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Reduced stress defense responses contribute to the higher toxicity of a pesticide under warming

Cite this dataset

Delnat, Vienna; Swaegers, Janne; Asselman, Jana; Stoks, Robby (2020). Reduced stress defense responses contribute to the higher toxicity of a pesticide under warming [Dataset]. Dryad.


There is a pressing need to identify the molecular mechanisms underlying the, often magnifying, interactive effects between contaminants and natural stressors. We here test our hypothesis that lower general stress defense responses contribute to synergistic interactions between stressors. We focus on the widespread pattern that many contaminants are more toxic at higher temperatures. Specifically, we tested the effects of an environmentally realistic low-effect and high-effect concentration of the pesticide chlorpyrifos under warming at the gene expression level in the Northern house mosquito Culex pipiens molestus (Forskal, 1775). By applying the independent action model for combined stressors on RNA-seq data, we identified interactive gene expression patterns under combined exposure to chlorpyrifos and warming for general stress defense responses: protection of macromolecules, antioxidant processes, detoxification, and energy metabolism/allocation. Most of these general stress defense response genes showed upregulated antagonistic interactions, i.e. were less upregulated than expected under the independent action model. This indicates that when pesticide exposure was combined with warming the general stress defense responses were no longer buffering increased stress levels, which may contribute to a higher sensitivity to toxicants under warming. These upregulated antagonistic interactions were stronger for the high-effect chlorpyrifos concentration, indicating that exposure to this concentration under warming was most stressful. Our results highlight that quantitative analysis of the frequency and strength of the interaction types of general stress defense response genes, specifically focusing on antagonistic upregulations and synergistic downregulations, may advance understanding of how natural stressors modify the toxicity of contaminants.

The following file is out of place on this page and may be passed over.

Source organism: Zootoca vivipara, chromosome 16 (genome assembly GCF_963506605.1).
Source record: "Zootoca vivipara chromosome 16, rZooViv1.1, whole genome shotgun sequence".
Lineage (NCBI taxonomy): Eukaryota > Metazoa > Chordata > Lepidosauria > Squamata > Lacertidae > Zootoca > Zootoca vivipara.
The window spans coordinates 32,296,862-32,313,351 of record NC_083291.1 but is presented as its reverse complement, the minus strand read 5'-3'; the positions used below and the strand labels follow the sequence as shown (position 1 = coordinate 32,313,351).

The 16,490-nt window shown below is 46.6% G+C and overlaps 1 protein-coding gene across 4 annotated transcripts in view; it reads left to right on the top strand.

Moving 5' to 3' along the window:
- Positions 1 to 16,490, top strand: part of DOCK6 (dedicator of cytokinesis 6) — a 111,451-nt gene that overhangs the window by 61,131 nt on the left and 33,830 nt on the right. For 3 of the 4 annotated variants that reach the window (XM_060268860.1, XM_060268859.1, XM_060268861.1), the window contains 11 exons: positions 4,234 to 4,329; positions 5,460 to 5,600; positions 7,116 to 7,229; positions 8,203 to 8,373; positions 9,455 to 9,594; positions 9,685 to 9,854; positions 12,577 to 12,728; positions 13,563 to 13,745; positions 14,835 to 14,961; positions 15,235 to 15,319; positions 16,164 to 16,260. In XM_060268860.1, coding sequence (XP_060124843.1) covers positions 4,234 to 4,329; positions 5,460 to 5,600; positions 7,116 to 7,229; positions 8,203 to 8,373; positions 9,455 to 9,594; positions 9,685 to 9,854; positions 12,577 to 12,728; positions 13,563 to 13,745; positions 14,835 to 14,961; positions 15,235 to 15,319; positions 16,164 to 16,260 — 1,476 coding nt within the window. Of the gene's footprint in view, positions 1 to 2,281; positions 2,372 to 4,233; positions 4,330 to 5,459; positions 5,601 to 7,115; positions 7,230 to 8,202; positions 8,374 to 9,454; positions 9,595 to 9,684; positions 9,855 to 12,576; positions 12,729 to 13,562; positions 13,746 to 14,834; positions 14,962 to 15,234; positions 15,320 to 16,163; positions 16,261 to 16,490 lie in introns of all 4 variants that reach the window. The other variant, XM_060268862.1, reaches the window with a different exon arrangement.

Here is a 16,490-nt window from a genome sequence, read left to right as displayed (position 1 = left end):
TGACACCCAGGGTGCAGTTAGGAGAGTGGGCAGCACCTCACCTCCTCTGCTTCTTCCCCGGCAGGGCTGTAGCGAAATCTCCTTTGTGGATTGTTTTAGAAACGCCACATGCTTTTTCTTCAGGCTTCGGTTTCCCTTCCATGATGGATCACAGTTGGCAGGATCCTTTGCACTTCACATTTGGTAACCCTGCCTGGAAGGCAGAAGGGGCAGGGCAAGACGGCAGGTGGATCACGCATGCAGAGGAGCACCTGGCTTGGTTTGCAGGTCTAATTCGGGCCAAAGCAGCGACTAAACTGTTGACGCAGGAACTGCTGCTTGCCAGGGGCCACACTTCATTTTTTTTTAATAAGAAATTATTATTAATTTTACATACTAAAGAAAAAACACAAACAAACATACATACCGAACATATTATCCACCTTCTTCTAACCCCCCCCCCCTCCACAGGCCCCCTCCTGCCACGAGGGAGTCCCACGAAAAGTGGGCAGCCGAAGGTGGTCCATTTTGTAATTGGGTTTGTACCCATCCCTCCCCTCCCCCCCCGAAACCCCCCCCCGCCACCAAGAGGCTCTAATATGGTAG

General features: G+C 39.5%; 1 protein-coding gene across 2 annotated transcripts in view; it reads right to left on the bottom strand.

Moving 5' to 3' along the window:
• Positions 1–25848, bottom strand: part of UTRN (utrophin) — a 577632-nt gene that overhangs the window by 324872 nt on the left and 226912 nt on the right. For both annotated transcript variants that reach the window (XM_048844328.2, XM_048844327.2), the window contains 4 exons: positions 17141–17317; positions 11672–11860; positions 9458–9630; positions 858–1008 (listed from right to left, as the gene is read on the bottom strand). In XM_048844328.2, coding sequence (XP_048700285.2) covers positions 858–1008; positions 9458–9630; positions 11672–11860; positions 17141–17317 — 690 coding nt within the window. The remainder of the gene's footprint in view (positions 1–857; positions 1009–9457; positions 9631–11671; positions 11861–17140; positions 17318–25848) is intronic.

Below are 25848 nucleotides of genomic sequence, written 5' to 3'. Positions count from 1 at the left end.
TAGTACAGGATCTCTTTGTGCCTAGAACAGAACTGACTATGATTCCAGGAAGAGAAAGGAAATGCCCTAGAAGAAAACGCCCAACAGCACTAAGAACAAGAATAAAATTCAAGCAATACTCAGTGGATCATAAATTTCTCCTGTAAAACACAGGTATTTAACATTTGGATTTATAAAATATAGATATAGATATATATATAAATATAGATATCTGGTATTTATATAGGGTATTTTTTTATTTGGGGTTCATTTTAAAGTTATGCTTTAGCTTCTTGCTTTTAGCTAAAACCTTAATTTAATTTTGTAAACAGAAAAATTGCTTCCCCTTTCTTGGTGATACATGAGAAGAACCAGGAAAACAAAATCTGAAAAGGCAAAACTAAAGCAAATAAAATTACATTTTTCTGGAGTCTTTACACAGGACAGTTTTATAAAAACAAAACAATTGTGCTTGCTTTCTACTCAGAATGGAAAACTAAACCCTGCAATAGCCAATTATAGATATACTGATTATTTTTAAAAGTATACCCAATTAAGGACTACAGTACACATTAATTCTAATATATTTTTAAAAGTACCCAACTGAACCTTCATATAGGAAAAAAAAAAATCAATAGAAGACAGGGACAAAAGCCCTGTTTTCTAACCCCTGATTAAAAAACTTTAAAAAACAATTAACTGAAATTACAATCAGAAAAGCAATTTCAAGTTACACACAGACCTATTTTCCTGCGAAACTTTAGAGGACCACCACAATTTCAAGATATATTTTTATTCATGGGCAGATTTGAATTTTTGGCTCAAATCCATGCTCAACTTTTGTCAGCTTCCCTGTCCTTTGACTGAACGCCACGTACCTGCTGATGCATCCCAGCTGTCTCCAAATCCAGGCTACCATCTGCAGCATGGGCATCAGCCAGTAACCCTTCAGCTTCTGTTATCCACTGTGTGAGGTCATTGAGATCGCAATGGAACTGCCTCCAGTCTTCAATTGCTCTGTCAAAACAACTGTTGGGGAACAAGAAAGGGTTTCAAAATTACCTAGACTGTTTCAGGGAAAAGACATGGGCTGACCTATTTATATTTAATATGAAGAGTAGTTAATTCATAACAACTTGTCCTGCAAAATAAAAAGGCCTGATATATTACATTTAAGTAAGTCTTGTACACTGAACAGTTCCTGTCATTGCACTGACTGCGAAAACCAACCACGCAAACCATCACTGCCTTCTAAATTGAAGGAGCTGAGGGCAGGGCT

Please see section '2. Materials and Methods' in the manuscript 'Reduced stress defense responses contribute to the higher toxicity of a pesticide under warming' in Molecular Ecology (Authors: Delnat V., Swaegers J., Asselman J. & Stoks R.).

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KU Leuven, Award: C16/17/002

Research Foundation - Flanders, Award: G.0524.17

Research Foundation - Flanders, Award: G.0524.17